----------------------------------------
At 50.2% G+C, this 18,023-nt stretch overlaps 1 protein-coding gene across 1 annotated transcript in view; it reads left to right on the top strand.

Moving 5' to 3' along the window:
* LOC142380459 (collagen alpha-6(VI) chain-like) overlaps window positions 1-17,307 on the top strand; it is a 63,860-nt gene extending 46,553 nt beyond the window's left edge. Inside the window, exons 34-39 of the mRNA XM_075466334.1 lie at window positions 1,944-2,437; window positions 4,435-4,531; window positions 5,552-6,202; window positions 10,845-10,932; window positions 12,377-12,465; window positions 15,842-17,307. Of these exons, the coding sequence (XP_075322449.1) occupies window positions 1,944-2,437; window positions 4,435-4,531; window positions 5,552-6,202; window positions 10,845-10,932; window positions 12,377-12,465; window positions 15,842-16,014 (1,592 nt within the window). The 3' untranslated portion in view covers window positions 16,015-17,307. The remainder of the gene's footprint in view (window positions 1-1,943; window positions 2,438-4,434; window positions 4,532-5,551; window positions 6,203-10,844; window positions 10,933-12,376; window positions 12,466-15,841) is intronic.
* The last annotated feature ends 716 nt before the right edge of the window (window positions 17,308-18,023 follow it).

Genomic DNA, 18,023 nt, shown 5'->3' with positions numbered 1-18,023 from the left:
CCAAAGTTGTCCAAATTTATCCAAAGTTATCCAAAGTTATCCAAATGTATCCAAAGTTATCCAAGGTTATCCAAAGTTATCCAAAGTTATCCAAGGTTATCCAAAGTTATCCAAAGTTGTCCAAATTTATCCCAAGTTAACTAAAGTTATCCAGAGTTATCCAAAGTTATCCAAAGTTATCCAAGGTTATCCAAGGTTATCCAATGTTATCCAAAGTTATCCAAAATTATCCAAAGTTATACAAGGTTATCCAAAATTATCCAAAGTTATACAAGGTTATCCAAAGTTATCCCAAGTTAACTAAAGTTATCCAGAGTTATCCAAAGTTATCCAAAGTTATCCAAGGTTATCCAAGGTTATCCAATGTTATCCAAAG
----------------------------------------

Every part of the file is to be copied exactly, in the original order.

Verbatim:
At 50.2% G+C, this 18,023-nt stretch overlaps 1 protein-coding gene across 1 annotated transcript in view; it reads left to right on the top strand.

Moving 5' to 3' along the window:
* LOC142380459 (collagen alpha-6(VI) chain-like) overlaps window positions 1-17,307 on the top strand; it is a 63,860-nt gene extending 46,553 nt beyond the window's left edge. Inside the window, exons 34-39 of the mRNA XM_075466334.1 lie at window positions 1,944-2,437; window positions 4,435-4,531; window positions 5,552-6,202; window positions 10,845-10,932; window positions 12,377-12,465; window positions 15,842-17,307. Of these exons, the coding sequence (XP_075322449.1) occupies window positions 1,944-2,437; window positions 4,435-4,531; window positions 5,552-6,202; window positions 10,845-10,932; window positions 12,377-12,465; window positions 15,842-16,014 (1,592 nt within the window). The 3' untranslated portion in view covers window positions 16,015-17,307. The remainder of the gene's footprint in view (window positions 1-1,943; window positions 2,438-4,434; window positions 4,532-5,551; window positions 6,203-10,844; window positions 10,933-12,376; window positions 12,466-15,841) is intronic.
* The last annotated feature ends 716 nt before the right edge of the window (window positions 17,308-18,023 follow it).

Genomic DNA, 18,023 nt, shown 5'->3' with positions numbered 1-18,023 from the left:
CCAAAGTTGTCCAAATTTATCCAAAGTTATCCAAAGTTATCCAAATGTATCCAAAGTTATCCAAGGTTATCCAAAGTTATCCAAAGTTATCCAAGGTTATCCAAAGTTATCCAAAGTTGTCCAAATTTATCCCAAGTTAACTAAAGTTATCCAGAGTTATCCAAAGTTATCCAAAGTTATCCAAGGTTATCCAAGGTTATCCAATGTTATCCAAAGTTATCCAAAATTATCCAAAGTTATACAAGGTTATCCAAAATTATCCAAAGTTATACAAGGTTATCCAAAGTTATCCCAAGTTAACTAAAGTTATCCAGAGTTATCCAAAGTTATCCAAAGTTATCCAAGGTTATCCAAGGTTATCCAATGTTATCCAAAG